10 Phoenix Park, Pyeongchang FAQs for Staff & Athletes

We’re just a few days into the Winter Olympic Games and something strange has happened. Somewhere along the line I became the go-to source of information for media staff, camera crew, journalists and commentators in Pyeongchang. I should probably blame instagram for this. Or maybe the fact I wrote that Insider’s Guide to Phoenix Park. Or that I simply can’t stop making new friends and giving them my business card.

All of a sudden I was talking to mogul legend Jonny Moseley about karaoke and cafes, I was directing Rachael Oakes-Ash (MissSnowItAll and SnowsBest.com) to handwarmers and printers, sending robotic camera crew to the dentist, and handing out dinner recommendations to the Candadian ski cross team.

So I thought I’d compile a list of some of the most common questions I’m getting in order to help out any other Olympic people that feel utterly confused about the strange place that is Phoenix Park:



1. The air is so dry here and I can’t sleep at night. How do you live? This is actually a real problem that most of our team encountered. You wake up with a dry throat, a cough and gross feeling lungs and sinuses. Some of our team even reported suffering from “dry-air nightmares”. If you can get your hands on a humidifier, great. If not, keep your bathroom door open when you shower and also wash your clothes and leave them to dry in your room for a two-birds-with-one-stone solution.

2. This is the coldest place I’ve ever been. How do I not die from cold exposure? You may have heard of how bitterly cold the South Korean mountains are because it seems to be all anyone can talk about during these Olympics. It’s true – we frequently get down to -20 during the day and then the Siberian winds on top bring the wind chill down to -30. Hand warmers are the norm here in Korea so tuck them into your gloves, boots and jacket pockets. Then layer like a pro, preferably with 3 layers of pants, 5 top layers, glove liners and mittens, plus a beanie, facewarmer and heavy duty boots. On those really cold days you should minimise the amount of skin exposed to air – I basically live inside my Gnarly Clothes hooded face mask.

3. My wisdom teeth are on fire. Is there a dentist? Well that sucks! There’s no dentist in town but there is in the nearby village of Yongpyong. It’s only a 20 minute drive away.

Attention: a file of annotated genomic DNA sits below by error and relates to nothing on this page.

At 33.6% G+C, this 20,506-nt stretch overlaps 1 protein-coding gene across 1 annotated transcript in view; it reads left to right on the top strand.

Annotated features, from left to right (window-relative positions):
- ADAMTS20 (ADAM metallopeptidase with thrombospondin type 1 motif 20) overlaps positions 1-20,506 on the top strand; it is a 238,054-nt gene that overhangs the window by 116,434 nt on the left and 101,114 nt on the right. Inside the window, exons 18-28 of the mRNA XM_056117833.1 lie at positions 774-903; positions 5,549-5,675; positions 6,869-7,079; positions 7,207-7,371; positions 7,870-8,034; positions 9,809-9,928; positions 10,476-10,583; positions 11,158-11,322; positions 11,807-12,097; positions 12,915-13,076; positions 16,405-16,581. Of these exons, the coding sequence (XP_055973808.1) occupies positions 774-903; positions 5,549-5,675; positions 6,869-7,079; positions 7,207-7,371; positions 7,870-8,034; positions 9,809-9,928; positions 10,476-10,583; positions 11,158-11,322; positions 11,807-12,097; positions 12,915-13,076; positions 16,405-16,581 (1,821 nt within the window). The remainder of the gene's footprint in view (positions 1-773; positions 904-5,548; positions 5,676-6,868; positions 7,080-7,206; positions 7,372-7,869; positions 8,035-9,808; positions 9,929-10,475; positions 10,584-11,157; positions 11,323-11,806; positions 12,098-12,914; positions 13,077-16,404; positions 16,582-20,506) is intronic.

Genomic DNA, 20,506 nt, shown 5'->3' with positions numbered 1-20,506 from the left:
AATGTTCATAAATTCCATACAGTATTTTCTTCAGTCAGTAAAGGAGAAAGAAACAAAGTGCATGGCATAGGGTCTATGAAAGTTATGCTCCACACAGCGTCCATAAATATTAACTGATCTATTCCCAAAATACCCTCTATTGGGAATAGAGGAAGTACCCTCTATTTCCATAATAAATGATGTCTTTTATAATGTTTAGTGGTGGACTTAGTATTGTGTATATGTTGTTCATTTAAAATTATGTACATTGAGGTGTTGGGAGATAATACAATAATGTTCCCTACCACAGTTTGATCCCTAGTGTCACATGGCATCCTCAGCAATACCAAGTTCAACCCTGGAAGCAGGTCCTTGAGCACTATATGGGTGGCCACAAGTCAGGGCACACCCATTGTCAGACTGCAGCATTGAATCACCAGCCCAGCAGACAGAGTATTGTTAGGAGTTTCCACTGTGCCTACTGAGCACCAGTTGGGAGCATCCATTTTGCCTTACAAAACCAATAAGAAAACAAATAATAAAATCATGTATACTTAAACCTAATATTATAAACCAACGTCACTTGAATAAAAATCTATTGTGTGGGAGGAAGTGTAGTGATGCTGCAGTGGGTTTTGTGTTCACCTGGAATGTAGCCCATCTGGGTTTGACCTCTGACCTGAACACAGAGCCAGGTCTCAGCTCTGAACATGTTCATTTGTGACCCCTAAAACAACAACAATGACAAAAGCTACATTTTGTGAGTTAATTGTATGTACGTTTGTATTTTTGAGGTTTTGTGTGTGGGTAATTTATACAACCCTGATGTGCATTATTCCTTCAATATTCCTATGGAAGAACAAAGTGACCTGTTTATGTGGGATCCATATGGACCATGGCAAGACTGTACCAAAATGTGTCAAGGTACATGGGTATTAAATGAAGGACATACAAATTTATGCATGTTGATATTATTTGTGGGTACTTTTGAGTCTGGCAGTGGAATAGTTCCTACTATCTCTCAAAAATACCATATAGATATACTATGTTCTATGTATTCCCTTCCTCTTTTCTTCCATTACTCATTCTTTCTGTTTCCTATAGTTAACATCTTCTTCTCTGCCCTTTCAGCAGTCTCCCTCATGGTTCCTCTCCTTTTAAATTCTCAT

4. I need access to a pharmacy! You’re in luck. There’s one very close to the venue in the Center Plaza. You’ll find this collection of restaurants and fast food joints attached to the Blue Canyon Water Park and opposite the Blue Condo hotel. Once inside, it’s under the Heineken lounge, just past the ATM.

5. I appear to have contracted norovirus. Where’s the hospital? There’s one in Yongpyong and a big one in Wonju, which is about 45 minutes away. If you’re an Olympic employee there will be certain hospitals you can visit to be covered by your insurance so make sure you check what your policy is.




6. Is there a laundromat in town? Unfortunately we’re yet to find one. Most hotels do have laundry services but they can be very expensive. It might be best to do your own laundry in the bathroom.

7. I need to print something ASAP. Most hotels can help you, otherwise if you’re media staff then you can help yourself in the Press Centre.




8. I feel the need to get rowdy. Bar recommendations? Nuts is opposite the Ski House part of Phoenix Park, just across the road. It’s got a minimalist, urban vibe and drinks that I’ve never really enjoyed so try them at your own risk. On Level 4 of that same building complex is Deep Lounge, a club with darts and pool and again a poor drink selection. The best is probably Music Box, which is another 5-10 minutes down the road. It’s a tiny wooden building on the left side that is cosy and warm and has a whole bunch of musical instruments to play with. There’s not much more than soju and comically large pitchers of beer, but the family-like service and general vibe is unparalleled.

9. I am sick of kimchi and rice. Where can I go for some greasy, delicious fast food? Sadly kimchi is wearing thin for us all. Simply head to the Center Plaza (mentioned in #4) for KFC or Dominos pizza.




10. Where can I go for a really good meal? The best cheap and cheerful spot is Deep Burger, which is opposite the main “Ski House” of Phoenix Park, across the road. But for excellent brunches, dinners, creative drinks and more in stunning surrounds – you can’t go past Kkorovei or “the container cafe” as we call it. But it’s a special place that’s close to our hearts so I’m not going to give out the location freely. Unless you come find me on instagram, that is.


Keep searching,

Little Cat

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